Lee Daniels’ swampland noir “The Paper Boy” is an imperfect movie – kind of a mess, actually – and yet it’s a shame there aren’t more pictures like it.
In the movie’s best moments, which also happen to be its weirdest ones, Daniels and his actors give the impression of diving off the deep end into a pool with no water. (As it turns out, a drained pool figures, if only tangentially, in the plot.) Sometimes Daniels seems to have no earthly idea what he’s doing; other times, he seems to be operating from a clear vision distilled from Troy Donahue movies, scraps of Faulkner novels and Twist-n-Turn Barbie’s psychedelic wardrobe. “The Paperboy” doesn’t hold together as a sensible piece of work. But as an insensible piece of work, it’s pretty jaw-dropping.
The picture, set in the late 1960s, is narrated in a seductively off-the-wall drawl by a character named Anita (played by the out-there, and weirdly great, Macy Gray), a woman who for years worked as a maid for a small-town Florida family. Dad (Scott Glenn) runs the local newspaper. His older son, Wade (Matthew McConaughey), is an ambitious journalist working for the big Miami paper. And the younger son, Jack (Zac Efron), is a great-looking layabout, a kid who could have been a champion swimmer but who has instead returned to the homestead to deliver newspapers for his father and generally laze about in his messy room.
Wade returns home to investigate a potentially explosive story – he’s brought along a work partner, a suave black Englishman named Yardley (yes, like the soap, and played by David Oyelowo) – and enlists Jack as a driver. Before long, Jack has fallen under the spell of Nicole Kidman’s Charlotte Bless, a trashy-sexy local who has begun a correspondence with the death-row prisoner (a disarmingly creepy John Cusack), an alligator hunter who figures in Wade’s investigation.
The tangle of characters and their shifting relationships sometimes make “The Paperboy” a little hard to follow. Heck, Daniels’ filmmaking sometimes makes “The Paperboy” a little hard to follow. Daniels adapted “The Paperboy” from Pete Dexter’s novel of the same name, and he doesn’t always take the best route in navigating from one plot point to another. The picture has a confused, disjointed feel; it’s a procedural that’s not quite clear on the procedure. And sometimes, when he’s not being oblique, Daniels is just too damn obvious: A scene in which two characters have animalistic sex is intercut with – what else? – shots of animals doing nasty things or being gutted.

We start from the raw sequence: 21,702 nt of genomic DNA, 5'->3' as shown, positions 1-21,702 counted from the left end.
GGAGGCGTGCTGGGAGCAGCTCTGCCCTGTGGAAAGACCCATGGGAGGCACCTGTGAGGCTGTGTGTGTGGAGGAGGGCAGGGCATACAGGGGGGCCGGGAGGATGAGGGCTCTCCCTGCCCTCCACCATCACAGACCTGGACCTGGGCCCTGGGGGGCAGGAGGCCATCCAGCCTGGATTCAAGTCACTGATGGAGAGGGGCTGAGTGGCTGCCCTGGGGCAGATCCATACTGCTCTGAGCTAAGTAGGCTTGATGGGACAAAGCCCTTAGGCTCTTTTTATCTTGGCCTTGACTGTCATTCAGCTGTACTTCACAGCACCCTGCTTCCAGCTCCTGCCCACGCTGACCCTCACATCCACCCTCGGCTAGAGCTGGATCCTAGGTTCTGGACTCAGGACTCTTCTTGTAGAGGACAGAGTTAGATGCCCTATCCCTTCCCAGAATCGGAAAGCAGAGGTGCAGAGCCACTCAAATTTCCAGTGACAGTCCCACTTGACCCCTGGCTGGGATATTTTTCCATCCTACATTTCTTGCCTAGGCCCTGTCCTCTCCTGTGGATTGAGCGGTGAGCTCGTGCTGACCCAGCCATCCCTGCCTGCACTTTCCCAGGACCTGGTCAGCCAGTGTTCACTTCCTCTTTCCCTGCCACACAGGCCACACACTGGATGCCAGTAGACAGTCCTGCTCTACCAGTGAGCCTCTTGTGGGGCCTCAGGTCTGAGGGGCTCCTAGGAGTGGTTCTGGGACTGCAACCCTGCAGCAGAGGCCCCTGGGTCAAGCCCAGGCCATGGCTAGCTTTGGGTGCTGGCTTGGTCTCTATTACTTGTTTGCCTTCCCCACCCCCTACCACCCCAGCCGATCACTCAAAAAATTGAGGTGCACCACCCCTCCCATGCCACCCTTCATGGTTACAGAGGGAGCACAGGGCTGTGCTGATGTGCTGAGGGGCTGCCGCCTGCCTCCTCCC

But the movie is radiant and compelling in every scene involving any combination of Kidman, Gray and Efron. There’s reason to be wary every time a “serious” actress dons bright pink lipstick, a brassy blond wig and a too-short dress. That usually means a performer is lowering herself – gingerly, now! -- to play a class designation, not an actual character. But Kidman is different: She immediately keys into both Charlotte’s vulnerability and her tough-nuts approach to getting through life; after that, she’s free to simply walk around in the character’s skin. A beach scene in which Charlotte administers unorthodox first aid after Jack suffers a jellyfish attack is half-dreamy, half-fragmented; these characters play out a kind of California dreamin’ that’s forever stuck in a low-rent part of Florida. (The soundtrack, a fantastic selection of lesser-known late-’60s, early-’70s soul and R&B, sure doesn’t hurt.)
But “The Paperboy” is perhaps most notable for the way Daniels addresses its thorny racial politics. The relationship between Jack and Anita is particularly potent, especially when you compare it with the tortured, heavy-handed metaphors employed by even a well-meaning movie like “The Help.” Anita is in some ways a surrogate mom to Jack – his own mother abandoned the family years ago – yet she isn’t exactly motherly. The two spar and flirt and give each other grief. Jack and Wade know things about Anita’s own life – the names of her children, for instance – that their father can’t be bothered with. And Efron and Gray are wonderful together: His dreamboat casualness meets her off-kilter practicality precisely midway. The difference in the characters’ social station – and in the color of their skin – is never ignored or downplayed, but it’s never apologized for, either. The plot mechanics of “The Paperboy” may be clumsy and scattershot. But it gets the more delicate details right, and in doing so, strides into rough, confusing territory where other movies fear to tread.